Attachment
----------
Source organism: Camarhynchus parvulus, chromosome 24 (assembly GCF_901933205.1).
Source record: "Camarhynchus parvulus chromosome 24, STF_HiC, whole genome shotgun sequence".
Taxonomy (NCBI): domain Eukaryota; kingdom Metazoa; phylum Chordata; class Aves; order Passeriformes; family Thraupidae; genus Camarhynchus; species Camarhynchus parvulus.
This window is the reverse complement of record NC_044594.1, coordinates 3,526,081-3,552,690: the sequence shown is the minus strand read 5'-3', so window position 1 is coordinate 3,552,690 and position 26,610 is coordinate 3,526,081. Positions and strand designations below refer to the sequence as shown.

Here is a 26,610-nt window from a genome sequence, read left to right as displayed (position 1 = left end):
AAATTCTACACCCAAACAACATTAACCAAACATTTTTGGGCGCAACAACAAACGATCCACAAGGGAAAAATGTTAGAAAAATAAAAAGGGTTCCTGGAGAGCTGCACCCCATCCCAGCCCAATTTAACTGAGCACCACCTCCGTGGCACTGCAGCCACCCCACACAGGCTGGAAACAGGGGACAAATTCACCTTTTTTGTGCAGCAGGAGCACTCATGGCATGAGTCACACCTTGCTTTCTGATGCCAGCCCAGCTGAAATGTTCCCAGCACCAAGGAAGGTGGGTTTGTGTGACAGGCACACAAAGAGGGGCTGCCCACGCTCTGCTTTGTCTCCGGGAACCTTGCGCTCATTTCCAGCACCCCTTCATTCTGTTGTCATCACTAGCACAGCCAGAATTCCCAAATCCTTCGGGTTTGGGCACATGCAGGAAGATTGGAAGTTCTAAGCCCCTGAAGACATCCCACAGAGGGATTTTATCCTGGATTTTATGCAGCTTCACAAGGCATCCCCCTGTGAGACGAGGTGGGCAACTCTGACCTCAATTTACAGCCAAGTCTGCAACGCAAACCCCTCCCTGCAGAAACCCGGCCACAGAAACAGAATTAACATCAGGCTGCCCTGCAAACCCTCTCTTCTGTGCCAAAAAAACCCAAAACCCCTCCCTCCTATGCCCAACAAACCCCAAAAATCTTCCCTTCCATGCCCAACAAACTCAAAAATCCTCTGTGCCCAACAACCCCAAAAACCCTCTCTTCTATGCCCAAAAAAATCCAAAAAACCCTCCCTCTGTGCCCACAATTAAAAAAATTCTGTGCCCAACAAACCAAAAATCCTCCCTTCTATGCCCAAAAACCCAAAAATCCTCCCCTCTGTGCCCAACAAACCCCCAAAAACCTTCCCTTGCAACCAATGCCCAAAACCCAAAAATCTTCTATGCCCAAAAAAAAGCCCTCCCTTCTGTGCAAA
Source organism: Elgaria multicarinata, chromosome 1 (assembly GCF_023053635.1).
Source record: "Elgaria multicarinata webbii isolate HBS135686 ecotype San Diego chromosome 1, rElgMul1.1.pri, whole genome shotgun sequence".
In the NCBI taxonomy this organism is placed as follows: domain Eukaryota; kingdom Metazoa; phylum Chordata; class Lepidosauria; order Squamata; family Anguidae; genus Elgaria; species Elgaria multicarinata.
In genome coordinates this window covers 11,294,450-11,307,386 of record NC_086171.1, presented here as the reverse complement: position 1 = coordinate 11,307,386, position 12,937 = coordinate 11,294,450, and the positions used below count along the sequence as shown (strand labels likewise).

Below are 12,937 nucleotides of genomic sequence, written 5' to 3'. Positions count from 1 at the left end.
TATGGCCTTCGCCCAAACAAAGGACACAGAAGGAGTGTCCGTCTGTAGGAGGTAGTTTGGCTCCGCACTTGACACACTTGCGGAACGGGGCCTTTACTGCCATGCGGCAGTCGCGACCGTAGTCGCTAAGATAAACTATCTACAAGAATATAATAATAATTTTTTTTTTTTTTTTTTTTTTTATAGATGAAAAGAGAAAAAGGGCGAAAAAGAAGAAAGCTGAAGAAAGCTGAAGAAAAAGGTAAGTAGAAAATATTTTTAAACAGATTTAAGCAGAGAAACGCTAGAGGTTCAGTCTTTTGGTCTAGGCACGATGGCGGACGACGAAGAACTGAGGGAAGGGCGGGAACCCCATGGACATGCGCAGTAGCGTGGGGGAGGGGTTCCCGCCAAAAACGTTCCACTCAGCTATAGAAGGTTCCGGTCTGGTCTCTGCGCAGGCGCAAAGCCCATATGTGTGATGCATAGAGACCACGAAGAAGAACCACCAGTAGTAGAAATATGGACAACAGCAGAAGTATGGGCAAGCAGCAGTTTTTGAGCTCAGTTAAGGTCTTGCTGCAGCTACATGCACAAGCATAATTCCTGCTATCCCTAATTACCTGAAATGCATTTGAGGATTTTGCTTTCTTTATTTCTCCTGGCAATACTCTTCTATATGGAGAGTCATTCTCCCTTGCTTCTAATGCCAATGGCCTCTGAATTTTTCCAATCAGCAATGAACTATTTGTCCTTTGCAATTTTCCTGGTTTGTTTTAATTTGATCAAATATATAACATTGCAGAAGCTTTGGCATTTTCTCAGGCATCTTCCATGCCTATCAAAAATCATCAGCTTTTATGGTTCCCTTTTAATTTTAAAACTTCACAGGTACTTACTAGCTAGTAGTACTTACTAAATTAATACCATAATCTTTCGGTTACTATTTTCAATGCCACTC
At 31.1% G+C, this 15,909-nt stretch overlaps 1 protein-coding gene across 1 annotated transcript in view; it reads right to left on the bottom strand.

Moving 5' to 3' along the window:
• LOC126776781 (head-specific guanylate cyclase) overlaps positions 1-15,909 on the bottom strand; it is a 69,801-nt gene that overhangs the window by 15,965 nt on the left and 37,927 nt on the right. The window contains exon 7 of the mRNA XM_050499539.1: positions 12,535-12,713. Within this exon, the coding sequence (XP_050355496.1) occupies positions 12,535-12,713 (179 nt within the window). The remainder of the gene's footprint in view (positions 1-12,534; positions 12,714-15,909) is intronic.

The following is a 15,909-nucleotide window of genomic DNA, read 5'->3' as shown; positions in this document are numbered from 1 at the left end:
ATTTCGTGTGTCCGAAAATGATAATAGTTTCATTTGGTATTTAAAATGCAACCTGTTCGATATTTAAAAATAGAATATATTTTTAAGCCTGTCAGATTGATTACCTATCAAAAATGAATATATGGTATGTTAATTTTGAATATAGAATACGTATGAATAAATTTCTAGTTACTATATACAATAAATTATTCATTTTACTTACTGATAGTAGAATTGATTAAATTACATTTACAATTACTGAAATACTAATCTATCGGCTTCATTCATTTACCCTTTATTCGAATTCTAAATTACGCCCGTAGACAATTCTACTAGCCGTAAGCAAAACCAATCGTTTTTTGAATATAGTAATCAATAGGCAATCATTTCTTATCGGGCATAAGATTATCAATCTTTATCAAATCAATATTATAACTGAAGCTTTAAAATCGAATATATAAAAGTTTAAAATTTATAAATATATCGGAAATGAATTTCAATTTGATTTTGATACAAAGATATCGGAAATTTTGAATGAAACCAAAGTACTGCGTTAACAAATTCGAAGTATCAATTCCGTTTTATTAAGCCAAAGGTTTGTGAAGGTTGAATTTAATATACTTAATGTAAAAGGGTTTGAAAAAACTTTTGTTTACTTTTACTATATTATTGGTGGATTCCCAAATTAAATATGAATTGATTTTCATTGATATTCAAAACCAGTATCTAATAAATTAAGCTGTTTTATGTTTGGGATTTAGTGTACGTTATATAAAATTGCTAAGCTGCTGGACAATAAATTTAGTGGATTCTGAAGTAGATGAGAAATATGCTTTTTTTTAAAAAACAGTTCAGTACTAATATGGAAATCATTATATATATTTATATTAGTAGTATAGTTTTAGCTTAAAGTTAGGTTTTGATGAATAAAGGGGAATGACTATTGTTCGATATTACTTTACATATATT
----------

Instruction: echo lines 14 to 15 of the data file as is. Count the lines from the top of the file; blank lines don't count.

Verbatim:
Moving 5' to 3' along the window:
• LOC126776781 (head-specific guanylate cyclase) overlaps positions 1-15,909 on the bottom strand; it is a 69,801-nt gene that overhangs the window by 15,965 nt on the left and 37,927 nt on the right. The window contains exon 7 of the mRNA XM_050499539.1: positions 12,535-12,713. Within this exon, the coding sequence (XP_050355496.1) occupies positions 12,535-12,713 (179 nt within the window). The remainder of the gene's footprint in view (positions 1-12,534; positions 12,714-15,909) is intronic.